Why Brands Are Turning to Live Streaming to Reach Consumers

By Katie More


As video content continues to be the central focus for social media platforms, it is no surprise that an increasing number of brands are testing live video streaming as part of their marketing strategy. Facebook, Instagram, Snapchat, Twitter, and YouTube have all added this capability to their respective platforms and have seen a steady increase in branded video content. (For the Silicon Valley fans out there, Pied Piper has unfortunately taken a hiatus from live streaming since their initial success with the “Condor Cam” in 2015). Regardless of industry, there are several reasons why brands should consider adding live streaming to their playbook.


Live streaming has become a popular experiential marketing trend for music, art, and cultural events. Coachella, the annual two-weekend long music festival held in Indio, California, has seen great success through live streaming musical performances on their YouTube channel. In 2016, Coachella added YouTube’s 360° Live option for the second weekend, which allowed viewers to rotate the camera in any direction, giving them a more authentic feel of the concert’s environment. Fans also had the option to choose which stage they wanted to stream and could re-watch performances from earlier in the day that they may have missed. These capabilities have transformed the way that viewers experience live events by allowing them to “attend” from a remote location.

Image Source: Coachella YouTube Channel

Live streaming also facilitates a two-way conversation between brands and consumers. In April 2016, Buzzfeed utilized Facebook Live to stream a live video of two employees putting rubber bands around a watermelon to see if it would explode. In true Buzzfeed fashion, this was an unplanned (and rather bizarre) challenge, yet users couldn’t look away. The video lasted 45 minutes and garnered 807,000 viewers, as well as over 315,000 comments, indicating high user engagement and interest. (For those who are curious, it took 690 rubber bands for the watermelon to finally explode). The event even started trending on Twitter under the “#watermelon” hashtag. While this was not the most conventional way to experiment with live streaming, the video’s high viewership demonstrates how quickly users can become invested in real-time content, especially if there is an element of surprise.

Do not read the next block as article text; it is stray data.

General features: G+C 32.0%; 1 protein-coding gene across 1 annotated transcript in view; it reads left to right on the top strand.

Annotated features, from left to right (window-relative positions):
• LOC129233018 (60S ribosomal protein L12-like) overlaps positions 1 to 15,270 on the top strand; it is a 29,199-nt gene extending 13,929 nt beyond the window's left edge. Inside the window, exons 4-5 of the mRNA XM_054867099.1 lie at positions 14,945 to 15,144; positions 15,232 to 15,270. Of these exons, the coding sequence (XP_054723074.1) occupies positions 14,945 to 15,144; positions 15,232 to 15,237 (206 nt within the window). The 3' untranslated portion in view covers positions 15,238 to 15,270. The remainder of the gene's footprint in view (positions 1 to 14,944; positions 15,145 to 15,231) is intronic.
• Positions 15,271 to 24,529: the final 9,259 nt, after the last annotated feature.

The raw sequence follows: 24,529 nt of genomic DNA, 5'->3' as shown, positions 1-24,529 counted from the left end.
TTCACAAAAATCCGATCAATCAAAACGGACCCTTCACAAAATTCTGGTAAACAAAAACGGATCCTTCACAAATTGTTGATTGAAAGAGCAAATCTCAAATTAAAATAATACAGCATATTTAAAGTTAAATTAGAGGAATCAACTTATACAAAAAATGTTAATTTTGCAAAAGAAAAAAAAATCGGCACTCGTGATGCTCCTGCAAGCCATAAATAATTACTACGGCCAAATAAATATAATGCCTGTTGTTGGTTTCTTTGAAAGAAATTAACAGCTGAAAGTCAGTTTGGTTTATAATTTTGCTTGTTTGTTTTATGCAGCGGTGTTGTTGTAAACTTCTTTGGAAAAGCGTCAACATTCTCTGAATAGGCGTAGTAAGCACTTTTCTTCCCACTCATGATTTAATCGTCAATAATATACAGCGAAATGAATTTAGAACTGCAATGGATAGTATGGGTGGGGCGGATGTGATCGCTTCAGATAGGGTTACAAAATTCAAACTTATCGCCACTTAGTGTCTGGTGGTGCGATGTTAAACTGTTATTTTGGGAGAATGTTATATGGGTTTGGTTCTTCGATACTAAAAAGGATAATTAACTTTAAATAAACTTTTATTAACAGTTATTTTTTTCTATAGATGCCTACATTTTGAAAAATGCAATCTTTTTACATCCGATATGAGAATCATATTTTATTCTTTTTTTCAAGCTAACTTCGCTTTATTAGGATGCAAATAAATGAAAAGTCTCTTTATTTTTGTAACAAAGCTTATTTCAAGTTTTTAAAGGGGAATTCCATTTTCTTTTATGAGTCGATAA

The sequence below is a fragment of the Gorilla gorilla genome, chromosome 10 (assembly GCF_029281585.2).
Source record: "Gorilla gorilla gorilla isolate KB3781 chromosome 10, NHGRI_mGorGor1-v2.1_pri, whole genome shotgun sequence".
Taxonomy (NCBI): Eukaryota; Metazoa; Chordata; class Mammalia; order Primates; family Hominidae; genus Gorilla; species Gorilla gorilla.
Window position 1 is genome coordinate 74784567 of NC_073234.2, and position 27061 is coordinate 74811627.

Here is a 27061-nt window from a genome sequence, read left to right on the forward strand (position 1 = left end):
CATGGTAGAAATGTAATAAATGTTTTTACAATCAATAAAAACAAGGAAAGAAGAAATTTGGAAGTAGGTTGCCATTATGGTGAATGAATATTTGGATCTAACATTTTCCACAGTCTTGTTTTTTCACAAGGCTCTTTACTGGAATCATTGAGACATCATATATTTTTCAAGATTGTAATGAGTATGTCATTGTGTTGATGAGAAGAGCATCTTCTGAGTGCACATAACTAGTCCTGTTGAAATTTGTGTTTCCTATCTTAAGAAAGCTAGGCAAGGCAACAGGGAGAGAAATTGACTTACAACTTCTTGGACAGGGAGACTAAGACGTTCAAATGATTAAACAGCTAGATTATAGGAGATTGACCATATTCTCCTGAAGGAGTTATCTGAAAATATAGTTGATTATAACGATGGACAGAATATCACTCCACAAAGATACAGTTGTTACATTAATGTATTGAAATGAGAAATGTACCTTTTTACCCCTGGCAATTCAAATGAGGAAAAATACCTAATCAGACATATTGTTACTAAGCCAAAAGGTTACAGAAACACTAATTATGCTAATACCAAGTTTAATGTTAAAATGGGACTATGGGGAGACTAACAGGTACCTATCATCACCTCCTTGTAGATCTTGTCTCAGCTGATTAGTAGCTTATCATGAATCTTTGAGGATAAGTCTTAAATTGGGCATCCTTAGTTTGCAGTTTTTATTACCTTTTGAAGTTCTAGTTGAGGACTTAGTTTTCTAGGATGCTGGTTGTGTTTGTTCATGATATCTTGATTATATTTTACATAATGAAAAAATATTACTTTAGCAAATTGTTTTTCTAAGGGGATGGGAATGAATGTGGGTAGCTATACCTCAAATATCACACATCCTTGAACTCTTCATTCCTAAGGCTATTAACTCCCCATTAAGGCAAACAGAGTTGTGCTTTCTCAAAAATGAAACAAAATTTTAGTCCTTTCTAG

Image Source: http://www.ibtimes.co.uk/this-exploding-watermelon-why-facebook-pays-buzzfeed-live-video-1553983

In the era of overly curated, filtered Instagram feeds, live streaming also offers a refreshing “behind-the-scenes” look at popular brands. Rachel Silver, brand consultant at Birchbox, praises the authentic feel of the brand’s live streaming content: “I’m OK with the low quality; it almost forces you to be real. I’m over the polished video thing.” This approach works especially well for a subscription-based brand like Birchbox, which caters specifically to beauty product newcomers. Through live video content, Birchbox aims to educate its customer base with makeup tutorials and product information in a conversational style. The brand even opens a live Q&A section at the end of its videos, encouraging further interaction. Despite dwindling attention spans among consumers in general, Birchbox has also proven that long-form live content can still be valuable, with its most successful live stream reaching an average view time of 10 minutes.

Image Source: Birch Box Facebook Page https://www.facebook.com/Birchbox/

While there are many positive characteristics for live streaming, one general concern for product marketers is the difficulty of attributing specific user conversions to a live streaming video. There are several consumer engagement opportunities in live video, such as comments or likes, yet it’s not clear if these specific actions are boosting sales. Live streaming therefore appears to work best as a branding/engagement tool to reach large audiences rather than specifically drive purchases. However, as user tracking capabilities become more advanced, brands will likely be able to connect video engagements to lower-funnel conversions in the future.


Live streaming is an effective method for brands to engage with their fan base and expand to larger audiences. Whether the goal is to enhance the user experience or to respond to consumers’ questions, live streaming can complement all types of marketing strategies. At minimum, brands should at least experiment with the channel to see how it benefits their business and strengthens their relationship with consumers.


-Katie More

Katie More is a graduate student at Northwestern University pursuing her master’s degree in integrated marketing communications with a specialization in marketing analytics. She has three years of advertising agency experience at Havas and hopes to work in marketing analytics/research upon graduating in December 2017. To contact Katie, you can find her on Twitter or LinkedIn.

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